Wednesday, November 14, 2007


Friday, September 14, 2007

Thanks Julie!

I just wanted to thank Julie Eastwood for the fabulous graphics!  She has been such a help at giving Eden's Garden an identity!  YOU ROCK, JULIE!

Tuesday, August 7, 2007

ALACE CBE program

I wanted to share a little bit about what I am doing with ALACE. You can find this (and more) information at

What follows is an article written by Rahima Baldwin, the founder of ALACE.

Our Mission and A History of Childbirth Education
By Rahima Baldwin

ALACE is one of the four major childbirth education organizations which certifies childbirth educators throughout the US and Canada (and we also have teachers in more than 10 foreign countries). The following brief description will help familiarize you with the various approaches in North America today.

The most well-known method of natural childbirth in this country, "Lamaze," was developed around 1950 by Dr. Ferdinand Lamaze in France under the name "childbirth without pain." Lamaze had witnessed women in the Soviet Union giving birth without anesthesia after they had undergone Pavlovian conditioning to breathe and relax during contractions. These women were assisted by a trained "monitrice," whose voice was important in eliciting the conditioned responses. Lamaze further developed his own technique to include implementing the use of varying levels of shallow breathing, and staring at a fixed focal point. Marjorie Karmel journeyed to France to experience such an "awake and aware" birth and brought the movement back to America through her 1957 book Thank You, Dr. Lamaze. Her work was instrumental in founding the American Society for Psychoprophylaxis in Obstetrics (ASPO/Lamaze), the first such organization in America. Just as Kleenex has become nearly synonymous with tissue, Lamaze classes sometimes seem to be used as a generic term for childbirth preparation classes.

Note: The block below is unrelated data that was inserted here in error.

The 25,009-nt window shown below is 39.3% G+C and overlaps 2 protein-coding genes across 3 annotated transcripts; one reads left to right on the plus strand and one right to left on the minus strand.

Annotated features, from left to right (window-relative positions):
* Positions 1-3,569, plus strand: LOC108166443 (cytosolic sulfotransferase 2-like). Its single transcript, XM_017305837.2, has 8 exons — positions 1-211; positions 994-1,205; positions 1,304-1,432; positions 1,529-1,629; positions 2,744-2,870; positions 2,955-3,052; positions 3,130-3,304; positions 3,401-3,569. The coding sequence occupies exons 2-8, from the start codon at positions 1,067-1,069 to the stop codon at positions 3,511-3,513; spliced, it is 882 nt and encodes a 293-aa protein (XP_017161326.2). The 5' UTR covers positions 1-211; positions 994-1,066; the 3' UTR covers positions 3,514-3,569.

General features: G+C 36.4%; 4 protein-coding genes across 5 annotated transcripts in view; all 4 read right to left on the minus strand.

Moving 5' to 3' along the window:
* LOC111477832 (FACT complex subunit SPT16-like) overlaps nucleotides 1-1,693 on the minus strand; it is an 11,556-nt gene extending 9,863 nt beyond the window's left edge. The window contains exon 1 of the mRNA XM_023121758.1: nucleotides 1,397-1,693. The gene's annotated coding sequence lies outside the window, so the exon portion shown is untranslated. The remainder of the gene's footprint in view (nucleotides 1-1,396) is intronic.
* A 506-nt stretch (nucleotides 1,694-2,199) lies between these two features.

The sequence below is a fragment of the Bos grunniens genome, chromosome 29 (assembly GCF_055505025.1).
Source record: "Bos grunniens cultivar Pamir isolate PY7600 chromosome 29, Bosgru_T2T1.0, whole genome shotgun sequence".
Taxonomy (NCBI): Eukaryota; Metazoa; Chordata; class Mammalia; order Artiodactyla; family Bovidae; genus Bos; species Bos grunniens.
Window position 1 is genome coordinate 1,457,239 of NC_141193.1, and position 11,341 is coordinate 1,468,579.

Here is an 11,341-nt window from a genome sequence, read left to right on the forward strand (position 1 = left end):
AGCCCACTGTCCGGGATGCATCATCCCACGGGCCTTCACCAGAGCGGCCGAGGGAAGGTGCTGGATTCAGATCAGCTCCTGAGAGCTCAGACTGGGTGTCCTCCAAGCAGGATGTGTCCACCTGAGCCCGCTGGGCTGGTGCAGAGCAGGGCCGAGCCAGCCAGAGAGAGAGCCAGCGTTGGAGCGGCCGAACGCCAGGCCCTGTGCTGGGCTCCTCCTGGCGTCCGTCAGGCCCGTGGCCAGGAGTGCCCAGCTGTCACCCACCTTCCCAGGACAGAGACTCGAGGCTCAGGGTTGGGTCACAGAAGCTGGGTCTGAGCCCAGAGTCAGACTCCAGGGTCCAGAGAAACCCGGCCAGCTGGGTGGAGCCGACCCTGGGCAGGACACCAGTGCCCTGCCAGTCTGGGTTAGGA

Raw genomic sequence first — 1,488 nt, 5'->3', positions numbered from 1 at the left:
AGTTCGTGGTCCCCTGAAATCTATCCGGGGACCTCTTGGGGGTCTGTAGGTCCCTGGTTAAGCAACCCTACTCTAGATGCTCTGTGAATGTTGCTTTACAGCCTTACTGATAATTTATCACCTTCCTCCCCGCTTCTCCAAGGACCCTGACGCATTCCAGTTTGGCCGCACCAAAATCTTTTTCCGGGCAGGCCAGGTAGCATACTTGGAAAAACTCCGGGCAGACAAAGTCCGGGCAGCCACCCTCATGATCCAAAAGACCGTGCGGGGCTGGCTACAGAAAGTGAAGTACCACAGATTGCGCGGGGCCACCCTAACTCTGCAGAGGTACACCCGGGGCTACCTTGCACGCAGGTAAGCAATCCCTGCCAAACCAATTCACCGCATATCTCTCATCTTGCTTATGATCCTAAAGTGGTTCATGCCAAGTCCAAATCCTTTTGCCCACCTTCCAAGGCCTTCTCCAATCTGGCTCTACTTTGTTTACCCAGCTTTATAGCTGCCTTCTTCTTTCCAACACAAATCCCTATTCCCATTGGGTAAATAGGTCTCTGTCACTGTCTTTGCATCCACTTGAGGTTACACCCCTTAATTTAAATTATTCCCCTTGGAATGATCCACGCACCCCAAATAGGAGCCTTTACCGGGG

During the late 1940s and early 1950s, the influence of Dr. Grantly Dick-Read's pioneering work with natural childbirth in England was gaining a few adherents in America. Dick-Read had attended a woman in labor who refused his offer of chloroform. Afterward she sheepishly had asked, "It wasn't supposed to hurt, was it?" By emphasizing knowledge and relaxation, "childbirth without fear" became a way for women to give birth without being knocked out.

An American obstetrician, Dr. Robert Bradley, was influenced by Dick-Read and came to feel that women who were awake and aware should be sharing this important time with their husbands. Through his influence, husbands started "coaching" their wives and being admitted to the delivery rooms when their wives had attended prepared childbirth classes. "The Bradley Method" and "Husband-Coached Childbirth" are registered trademarks of Bradley's approach, which is known for teaching slow, deep breathing for labor contractions and for their students consistently showing an excellent record of avoiding drugs and anesthesia in labor.